Does it really matter if Bryce Harper runs hard to first base?

In last night’s 4-3 victory over the St. Louis Cardinals (a must-win game if ever there was one), Washington Nationals’ superstar Bryce Harper left the game after popping out to second base in the fourth inning. He jogged slightly disgustedly up the first base line, not making it very far before the ball settled into Kolten Wong‘s glove. Harper returned to the batter’s box, picked up his bat, and returned to the dugout. He said something in passing to his manager Matt Williams before heading off to the clubhouse. Matt den Dekker replaced Harper in the field the next inning.

Take a look at the play here:

This series of events, of course, set off a firestorm of speculation on the Twittersphere. On Twitter, it is always better to dive right in with a hot take. Why wait for the facts to emerge when you can tweet now and ask questions later? Most assuredly, Harper had been removed for failure to make a strong effort to run to first base on a lazy popup. This was the type of knee-jerk reaction that would spell an end to Williams’ tenure as Nationals’ manager. At least, that’s how Twitter told the story.

The Nationals, to their credit, cut this story off before it could really spread. Washington’s policy is typically not to discuss player injuries in the middle of the game, but the team came to the defense of Harper and Williams by confirming that Harper had left the game with a glute injury (insert generic “Tiger Woods glutes not activating joke” here). It was an injury that Harper had been dealing with after landing awkwardly on first base in the seventh inning during Wednesday’s 8-5 loss. He was trying to play through the injury, but could not shake its effects.

That the situation even turned into a debate of whether Harper’s manager elected to bench him for not running out an infield fly is one of the more ludicrous things in baseball. Running every single ball out remains seen as a mandatory duty for Major League players, even when that ball has been hit roughly 90 feet and directly at a fielder. Please, spare me the argument that anything can happen. I have a better chance of winning the lottery than Kolten Wong had dropping the popup.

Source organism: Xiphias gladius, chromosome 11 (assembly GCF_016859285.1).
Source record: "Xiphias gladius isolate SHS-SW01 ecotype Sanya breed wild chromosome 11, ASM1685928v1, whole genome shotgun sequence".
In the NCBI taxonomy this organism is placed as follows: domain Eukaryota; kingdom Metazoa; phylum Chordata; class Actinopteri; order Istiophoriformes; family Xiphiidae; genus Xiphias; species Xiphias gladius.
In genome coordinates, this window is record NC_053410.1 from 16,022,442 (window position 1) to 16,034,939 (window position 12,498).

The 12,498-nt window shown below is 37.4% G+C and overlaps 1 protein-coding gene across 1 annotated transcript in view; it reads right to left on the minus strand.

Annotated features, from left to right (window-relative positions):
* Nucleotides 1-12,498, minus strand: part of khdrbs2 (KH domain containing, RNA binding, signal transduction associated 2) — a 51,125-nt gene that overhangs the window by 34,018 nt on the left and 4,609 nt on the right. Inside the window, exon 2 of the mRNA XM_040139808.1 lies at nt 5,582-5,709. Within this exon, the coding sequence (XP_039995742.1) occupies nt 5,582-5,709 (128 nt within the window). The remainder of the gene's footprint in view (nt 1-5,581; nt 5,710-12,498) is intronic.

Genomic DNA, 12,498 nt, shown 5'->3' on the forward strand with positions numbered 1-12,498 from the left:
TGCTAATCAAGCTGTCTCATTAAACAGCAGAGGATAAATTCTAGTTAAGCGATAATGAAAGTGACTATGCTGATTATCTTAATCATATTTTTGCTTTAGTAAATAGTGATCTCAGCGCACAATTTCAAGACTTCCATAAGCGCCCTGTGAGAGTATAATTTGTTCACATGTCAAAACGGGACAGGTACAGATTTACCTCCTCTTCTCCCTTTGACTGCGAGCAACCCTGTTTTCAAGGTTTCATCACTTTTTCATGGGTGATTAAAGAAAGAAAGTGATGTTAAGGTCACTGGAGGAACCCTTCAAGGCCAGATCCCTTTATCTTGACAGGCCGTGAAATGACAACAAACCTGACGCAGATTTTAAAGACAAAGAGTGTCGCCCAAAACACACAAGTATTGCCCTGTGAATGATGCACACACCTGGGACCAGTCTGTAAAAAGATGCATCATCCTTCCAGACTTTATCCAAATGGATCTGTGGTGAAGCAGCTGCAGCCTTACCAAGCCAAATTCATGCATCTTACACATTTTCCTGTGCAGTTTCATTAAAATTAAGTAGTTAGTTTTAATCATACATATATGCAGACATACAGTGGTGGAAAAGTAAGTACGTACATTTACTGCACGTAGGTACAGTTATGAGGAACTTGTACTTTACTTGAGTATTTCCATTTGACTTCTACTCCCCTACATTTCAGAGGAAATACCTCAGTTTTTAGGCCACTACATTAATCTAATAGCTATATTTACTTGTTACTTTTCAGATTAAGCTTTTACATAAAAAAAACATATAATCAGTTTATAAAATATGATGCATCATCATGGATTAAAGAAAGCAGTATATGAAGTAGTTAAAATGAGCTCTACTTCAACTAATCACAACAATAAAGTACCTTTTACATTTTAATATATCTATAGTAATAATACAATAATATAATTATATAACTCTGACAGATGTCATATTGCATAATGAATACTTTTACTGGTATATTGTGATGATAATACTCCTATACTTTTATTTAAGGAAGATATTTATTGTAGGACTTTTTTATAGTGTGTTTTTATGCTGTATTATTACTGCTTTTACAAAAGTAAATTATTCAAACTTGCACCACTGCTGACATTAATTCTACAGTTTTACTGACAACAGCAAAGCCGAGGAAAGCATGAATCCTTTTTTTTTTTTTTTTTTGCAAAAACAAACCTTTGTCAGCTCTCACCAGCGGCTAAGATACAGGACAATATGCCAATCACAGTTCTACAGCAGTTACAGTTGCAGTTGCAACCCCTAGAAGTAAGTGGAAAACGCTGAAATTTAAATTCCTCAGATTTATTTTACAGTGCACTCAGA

Part of me has never really had a problem with players disgustedly jogging out weak popouts or tappers back to the mound. I was once removed from a Little League game for making a left turn straight for the dugout after grounding out to the pitcher. I also threw my fair share of helmets and bats after poor at-bats. I did not do this because I saw a Major League player do it on TV, though they do it often. I would not have been more compelled to sprint to first base because my heroes in the big league did it. No, baseball is a frustrating game, and sometimes human emotion takes over. That frustration is the same whether or not you are a ten-year veteran in the Majors being paid $5 million a year or a ten-year-old Little Leaguer motivated only by the post-game slushie.

This debate could not have centered around a bigger lightning rod for debate than Harper. The Internet lies in wait, ready to pounce on the slightest misstep from the boy-wonder. It’s been that way since Harper debuted as a 19-year-old with the weight of the world on his shoulders. Harper has been booed, ridiculed, voted the most overrated player by his peers, and yes, removed from a game for not hustling on more than one occasion. He’s also been called out for “false” hustle. Can he do anything right? Play too hard, and Harper is deemed to be putting on a show. Show a little frustration and emotion, and the world is ready to label him a lazy, immature, entitled brat who can’t be bothered to run to first base.

I chose the cover image for this post for a reason. In the photo, Harper rounds third, and approaches the plate, sans helmet. On the play, Harper had scored from first base on a Ryan Zimmerman double. He just barely beat the throw with a headfirst dive (still without helmet).

There are a lot of things to question about Bryce Harper. Maybe he does chirp at the umpires too much or run his mouth, but there is one thing that can never be questioned about him — his effort. Bryce Harper plays the game the right way. He is willing at all times to crash into a wall. He runs with reckless abandon on the basepaths. He shows passion and raw emotion on the field, something that would likely make him loved had he not been labeled a hot-head from the moment he was drafted. The Harper hate will likely never end, and there is little he can do about it. At this point, you either like him or you don’t. For many reasons, Harper is a polarizing figure, but an abbreviated run to first base on a popup should never be one of them.

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